Refer to Theory in Practice vignette 1.2, concerning the bankruptcy of New Century Financial. New Century had securitized and transferred to investors (i. e., derecognized) many (but not all) of its subprime mortgages, treating the transfers as sales. However, as the 2007– 2008 market meltdowns developed, it was forced to repurchase many of these mortgages. Its provisions for credit losses on repurchases proved to be woefully inadequate. The company quickly ran out of cash.
a. Why would a company such as New Century retain an interest in some of the mort-gages it originated, rather than selling all of them on to investors via securitization?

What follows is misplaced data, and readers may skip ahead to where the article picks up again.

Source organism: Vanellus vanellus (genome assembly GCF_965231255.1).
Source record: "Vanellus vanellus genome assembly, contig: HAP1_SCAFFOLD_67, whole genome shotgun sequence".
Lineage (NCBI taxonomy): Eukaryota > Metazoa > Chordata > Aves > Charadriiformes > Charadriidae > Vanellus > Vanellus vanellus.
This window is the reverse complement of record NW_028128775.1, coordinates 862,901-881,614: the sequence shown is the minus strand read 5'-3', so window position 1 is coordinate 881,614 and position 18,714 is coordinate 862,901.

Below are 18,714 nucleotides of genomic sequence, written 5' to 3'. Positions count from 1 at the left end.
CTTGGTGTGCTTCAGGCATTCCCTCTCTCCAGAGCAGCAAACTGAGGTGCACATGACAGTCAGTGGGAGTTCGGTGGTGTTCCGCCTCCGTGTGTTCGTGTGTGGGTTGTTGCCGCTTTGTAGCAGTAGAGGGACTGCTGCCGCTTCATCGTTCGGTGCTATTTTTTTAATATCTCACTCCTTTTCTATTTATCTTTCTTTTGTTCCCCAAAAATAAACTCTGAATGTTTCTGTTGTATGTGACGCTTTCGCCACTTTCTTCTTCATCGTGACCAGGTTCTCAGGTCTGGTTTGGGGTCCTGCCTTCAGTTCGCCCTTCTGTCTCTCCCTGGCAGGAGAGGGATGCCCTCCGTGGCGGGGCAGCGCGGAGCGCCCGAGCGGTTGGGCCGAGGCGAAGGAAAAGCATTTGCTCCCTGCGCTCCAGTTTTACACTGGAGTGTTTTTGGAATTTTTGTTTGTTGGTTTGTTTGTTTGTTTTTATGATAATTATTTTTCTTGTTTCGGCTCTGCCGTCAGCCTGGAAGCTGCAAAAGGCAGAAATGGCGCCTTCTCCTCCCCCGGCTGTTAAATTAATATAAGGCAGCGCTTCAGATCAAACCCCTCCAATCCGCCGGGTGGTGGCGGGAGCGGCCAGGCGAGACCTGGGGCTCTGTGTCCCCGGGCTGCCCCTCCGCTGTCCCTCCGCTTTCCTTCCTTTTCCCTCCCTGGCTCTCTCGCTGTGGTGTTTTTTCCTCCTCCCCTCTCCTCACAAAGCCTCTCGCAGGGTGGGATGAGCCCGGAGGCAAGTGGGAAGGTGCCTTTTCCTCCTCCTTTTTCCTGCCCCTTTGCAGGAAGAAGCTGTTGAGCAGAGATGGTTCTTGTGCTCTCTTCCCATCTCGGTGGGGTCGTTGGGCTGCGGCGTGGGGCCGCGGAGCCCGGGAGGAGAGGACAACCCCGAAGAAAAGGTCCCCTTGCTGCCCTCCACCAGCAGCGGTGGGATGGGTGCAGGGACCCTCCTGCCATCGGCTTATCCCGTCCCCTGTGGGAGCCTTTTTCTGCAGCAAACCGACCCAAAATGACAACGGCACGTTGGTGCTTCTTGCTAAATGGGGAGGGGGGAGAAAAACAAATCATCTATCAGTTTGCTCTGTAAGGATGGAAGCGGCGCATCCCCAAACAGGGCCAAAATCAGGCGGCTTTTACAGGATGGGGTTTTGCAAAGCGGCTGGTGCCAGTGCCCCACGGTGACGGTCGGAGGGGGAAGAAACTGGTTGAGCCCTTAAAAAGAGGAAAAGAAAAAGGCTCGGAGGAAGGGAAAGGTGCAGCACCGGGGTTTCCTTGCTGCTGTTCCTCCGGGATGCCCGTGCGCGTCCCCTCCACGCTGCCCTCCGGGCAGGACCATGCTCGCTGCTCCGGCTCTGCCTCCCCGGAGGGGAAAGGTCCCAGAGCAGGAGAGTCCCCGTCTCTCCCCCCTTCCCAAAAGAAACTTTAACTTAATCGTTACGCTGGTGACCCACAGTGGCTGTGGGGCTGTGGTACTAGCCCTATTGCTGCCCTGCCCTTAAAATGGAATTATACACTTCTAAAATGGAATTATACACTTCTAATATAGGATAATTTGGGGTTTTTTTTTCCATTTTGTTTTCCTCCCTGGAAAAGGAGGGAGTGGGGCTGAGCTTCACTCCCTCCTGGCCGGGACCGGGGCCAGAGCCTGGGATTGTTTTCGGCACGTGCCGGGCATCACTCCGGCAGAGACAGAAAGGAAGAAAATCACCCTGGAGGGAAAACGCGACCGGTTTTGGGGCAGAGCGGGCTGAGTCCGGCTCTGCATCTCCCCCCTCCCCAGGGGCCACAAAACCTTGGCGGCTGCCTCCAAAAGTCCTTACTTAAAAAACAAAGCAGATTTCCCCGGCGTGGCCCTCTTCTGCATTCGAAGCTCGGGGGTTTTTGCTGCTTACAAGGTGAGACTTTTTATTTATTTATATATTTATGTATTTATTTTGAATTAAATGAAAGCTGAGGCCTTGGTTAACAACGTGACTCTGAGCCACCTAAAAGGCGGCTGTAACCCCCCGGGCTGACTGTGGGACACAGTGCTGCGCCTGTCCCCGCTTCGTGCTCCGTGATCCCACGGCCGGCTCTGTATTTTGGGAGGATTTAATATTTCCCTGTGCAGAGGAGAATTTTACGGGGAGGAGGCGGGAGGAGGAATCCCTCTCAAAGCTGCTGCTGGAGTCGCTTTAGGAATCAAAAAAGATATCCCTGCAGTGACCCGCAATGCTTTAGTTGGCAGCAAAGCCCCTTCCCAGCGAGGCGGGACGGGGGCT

b. Why would the company commit to repurchasing delinquent mortgages?
c. Suppose that the derecognition provisions of IFRS 9 and the disclosure provisions of IFRS 7 and 12, outlined in Section 7.8 were in effect from 1995, the date New Century was formed. Could New Century’s filing for bankruptcy protection have been avoided? Explain.